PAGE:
A Massapequa man who killed his friend in a crash last spring while driving after using drugs apologized Friday before hearing his prison sentence, saying he couldn’t help thinking how the victim’s mother never got to say goodbye to her son.
“I truly am very sorry for causing this to happen. It has affected more lives than I can count,” Michael Bantel, 28, told a Mineola judge.
Authorities said the May 5, 2015, crash ended the life of Bantel’s passenger, Anthony Sylvia, 28, of East Meadow, after Bantel’s vehicle crossed into oncoming traffic on Sunrise Highway in Massapequa.
“I think of his mom and how she can’t say goodbye to him because of what I’ve done,” Bantel said, adding: “I cannot change the past — as much as I want to. . . . There’s no way I could ever make this right.”
State Supreme Court Justice Angelo Delligatti then sentenced Bantel to 3 to 9 years in prison following the man’s previous guilty plea to charges of manslaughter, vehicular manslaughter, driving while impaired by drugs and third-degree assault.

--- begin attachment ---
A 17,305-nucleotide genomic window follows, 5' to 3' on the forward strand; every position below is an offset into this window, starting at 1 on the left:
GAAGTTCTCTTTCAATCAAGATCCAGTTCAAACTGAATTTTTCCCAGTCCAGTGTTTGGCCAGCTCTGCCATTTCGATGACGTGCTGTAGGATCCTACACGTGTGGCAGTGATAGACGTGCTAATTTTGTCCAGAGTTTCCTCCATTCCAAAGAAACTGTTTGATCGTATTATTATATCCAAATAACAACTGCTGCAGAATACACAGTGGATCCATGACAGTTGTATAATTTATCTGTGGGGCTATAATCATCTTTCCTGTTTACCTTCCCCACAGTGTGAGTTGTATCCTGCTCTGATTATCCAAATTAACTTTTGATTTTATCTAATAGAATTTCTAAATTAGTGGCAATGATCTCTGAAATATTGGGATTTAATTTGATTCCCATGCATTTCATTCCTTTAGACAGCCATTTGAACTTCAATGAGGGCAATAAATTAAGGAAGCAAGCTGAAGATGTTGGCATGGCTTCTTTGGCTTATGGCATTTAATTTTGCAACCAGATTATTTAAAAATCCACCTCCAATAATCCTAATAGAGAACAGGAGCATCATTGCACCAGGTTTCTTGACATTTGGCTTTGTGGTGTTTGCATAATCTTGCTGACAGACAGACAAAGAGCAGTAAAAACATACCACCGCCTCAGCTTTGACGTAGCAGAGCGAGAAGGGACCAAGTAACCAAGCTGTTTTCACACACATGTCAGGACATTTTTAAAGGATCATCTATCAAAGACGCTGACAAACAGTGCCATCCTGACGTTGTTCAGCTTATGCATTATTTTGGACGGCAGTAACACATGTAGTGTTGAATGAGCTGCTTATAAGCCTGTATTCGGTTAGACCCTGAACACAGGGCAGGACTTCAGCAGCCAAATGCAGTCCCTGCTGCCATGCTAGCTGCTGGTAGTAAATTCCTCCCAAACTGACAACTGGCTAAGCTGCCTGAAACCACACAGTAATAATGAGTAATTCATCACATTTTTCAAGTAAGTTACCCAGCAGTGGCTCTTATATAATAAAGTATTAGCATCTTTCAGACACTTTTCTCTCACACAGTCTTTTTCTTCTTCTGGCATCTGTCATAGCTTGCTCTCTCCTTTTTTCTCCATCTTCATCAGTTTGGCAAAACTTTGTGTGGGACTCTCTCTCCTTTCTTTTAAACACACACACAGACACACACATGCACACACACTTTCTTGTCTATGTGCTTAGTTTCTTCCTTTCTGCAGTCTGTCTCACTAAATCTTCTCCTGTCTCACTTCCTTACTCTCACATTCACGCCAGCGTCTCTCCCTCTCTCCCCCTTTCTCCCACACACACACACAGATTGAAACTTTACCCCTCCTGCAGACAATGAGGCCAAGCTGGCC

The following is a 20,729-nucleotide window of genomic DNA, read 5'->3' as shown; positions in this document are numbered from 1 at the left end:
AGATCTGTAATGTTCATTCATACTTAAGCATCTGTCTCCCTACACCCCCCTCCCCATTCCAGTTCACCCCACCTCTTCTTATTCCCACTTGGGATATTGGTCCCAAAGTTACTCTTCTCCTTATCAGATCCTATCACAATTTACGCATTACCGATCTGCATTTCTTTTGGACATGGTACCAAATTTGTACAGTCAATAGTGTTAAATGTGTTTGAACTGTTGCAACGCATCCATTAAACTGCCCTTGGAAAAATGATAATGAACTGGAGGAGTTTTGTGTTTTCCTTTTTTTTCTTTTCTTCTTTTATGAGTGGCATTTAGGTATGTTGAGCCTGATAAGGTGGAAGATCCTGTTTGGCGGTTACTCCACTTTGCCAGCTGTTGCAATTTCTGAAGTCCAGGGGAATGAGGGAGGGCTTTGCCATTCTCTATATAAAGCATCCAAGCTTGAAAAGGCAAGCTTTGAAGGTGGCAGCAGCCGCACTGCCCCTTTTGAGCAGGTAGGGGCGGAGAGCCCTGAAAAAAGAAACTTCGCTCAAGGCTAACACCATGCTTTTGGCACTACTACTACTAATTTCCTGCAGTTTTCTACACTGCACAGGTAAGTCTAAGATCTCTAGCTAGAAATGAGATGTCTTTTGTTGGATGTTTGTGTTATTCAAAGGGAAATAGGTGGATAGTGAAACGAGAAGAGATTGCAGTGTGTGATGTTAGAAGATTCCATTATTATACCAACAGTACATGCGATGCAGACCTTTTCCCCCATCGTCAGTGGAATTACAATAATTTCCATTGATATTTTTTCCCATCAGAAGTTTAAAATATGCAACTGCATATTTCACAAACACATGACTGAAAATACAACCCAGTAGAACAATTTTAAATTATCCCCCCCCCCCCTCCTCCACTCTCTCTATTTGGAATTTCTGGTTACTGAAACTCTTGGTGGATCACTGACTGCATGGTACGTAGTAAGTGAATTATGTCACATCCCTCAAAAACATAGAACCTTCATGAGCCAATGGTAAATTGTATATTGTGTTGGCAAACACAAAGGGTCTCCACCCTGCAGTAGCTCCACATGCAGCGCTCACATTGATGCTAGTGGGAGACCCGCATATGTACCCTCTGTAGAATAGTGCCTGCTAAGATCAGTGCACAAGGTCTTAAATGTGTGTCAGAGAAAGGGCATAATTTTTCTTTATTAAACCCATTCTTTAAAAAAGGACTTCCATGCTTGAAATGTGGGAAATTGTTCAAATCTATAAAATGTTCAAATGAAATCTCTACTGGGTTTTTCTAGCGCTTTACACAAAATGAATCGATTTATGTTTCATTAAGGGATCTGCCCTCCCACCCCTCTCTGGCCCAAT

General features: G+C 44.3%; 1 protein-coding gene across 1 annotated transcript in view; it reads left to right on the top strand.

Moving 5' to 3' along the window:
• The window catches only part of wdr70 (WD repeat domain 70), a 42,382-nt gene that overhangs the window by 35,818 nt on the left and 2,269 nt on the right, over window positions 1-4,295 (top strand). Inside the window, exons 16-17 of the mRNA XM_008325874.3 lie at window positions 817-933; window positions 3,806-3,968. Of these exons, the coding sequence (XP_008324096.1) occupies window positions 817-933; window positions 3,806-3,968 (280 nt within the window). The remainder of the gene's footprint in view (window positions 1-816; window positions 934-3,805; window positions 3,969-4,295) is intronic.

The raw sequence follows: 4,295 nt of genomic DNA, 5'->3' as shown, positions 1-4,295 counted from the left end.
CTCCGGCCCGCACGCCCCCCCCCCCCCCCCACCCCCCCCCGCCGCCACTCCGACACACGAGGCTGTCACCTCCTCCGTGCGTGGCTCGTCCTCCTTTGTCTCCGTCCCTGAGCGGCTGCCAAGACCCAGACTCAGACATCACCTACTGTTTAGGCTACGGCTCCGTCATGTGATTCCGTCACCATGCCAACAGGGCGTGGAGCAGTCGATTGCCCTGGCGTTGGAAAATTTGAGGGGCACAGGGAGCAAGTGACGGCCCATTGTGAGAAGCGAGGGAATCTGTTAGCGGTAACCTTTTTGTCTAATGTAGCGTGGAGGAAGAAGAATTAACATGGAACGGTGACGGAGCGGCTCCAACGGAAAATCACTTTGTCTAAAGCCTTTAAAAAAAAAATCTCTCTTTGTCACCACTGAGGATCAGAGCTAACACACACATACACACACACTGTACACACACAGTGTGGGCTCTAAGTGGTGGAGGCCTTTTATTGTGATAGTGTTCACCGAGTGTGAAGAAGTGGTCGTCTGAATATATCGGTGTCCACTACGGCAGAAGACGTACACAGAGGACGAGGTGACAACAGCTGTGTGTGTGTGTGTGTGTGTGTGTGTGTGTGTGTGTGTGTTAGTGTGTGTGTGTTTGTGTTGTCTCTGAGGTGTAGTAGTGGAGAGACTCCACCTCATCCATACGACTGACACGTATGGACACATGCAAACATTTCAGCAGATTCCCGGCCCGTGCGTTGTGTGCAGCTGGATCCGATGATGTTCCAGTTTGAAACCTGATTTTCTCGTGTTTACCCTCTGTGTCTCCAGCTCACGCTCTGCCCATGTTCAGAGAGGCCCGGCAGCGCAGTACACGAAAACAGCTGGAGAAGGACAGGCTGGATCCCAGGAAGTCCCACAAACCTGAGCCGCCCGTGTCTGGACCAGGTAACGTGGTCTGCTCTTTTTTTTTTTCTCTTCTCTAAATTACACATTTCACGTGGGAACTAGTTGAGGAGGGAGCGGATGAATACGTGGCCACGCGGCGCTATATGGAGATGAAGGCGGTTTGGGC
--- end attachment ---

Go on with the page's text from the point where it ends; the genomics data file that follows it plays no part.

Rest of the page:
Assistant District Attorney Katie Zizza had asked for a 4- to 12-year prison sentence, but also told the judge that “no amount of time” would bring Sylvia back.
Bantel’s Nissan Maxima hit a Ford pickup head-on after crossing the Sunrise Highway median at 4:45 on that morning, according to authorities.
The pickup’s driver, Jenny DeRonde, 38, of Lindenhurst, was at Bantel’s sentencing Friday and said outside the courtroom she believed she survived the crash because she was driving a friend’s truck instead of her own car.
The Long Island Rail Road ticket agent said she’d been heading to work, and then just “saw headlights” before the impact, which left her with herniated disks in her back.
“I’ll never forget this. It’s something that I live with every day,” said DeRonde, who is still doing physical therapy.
As court officers later led Bantel away in handcuffs, he again expressed remorse.
“He’s a good man. He had a really bad night,” said his Manhattan defense attorney, Dan Ollen. “He was addicted to drugs and alcohol and he is as remorseful a client as I’ve ever seen, frankly.”
But Nassau Executive Assistant District Attorney Maureen McCormick said that while she was grateful Bantel was seeking substance-abuse treatment behind bars, his lesson came too late for both DeRonde and Sylvia.
“He trusted his friend to get him home safely and it didn’t happen,” McCormick said of Sylvia.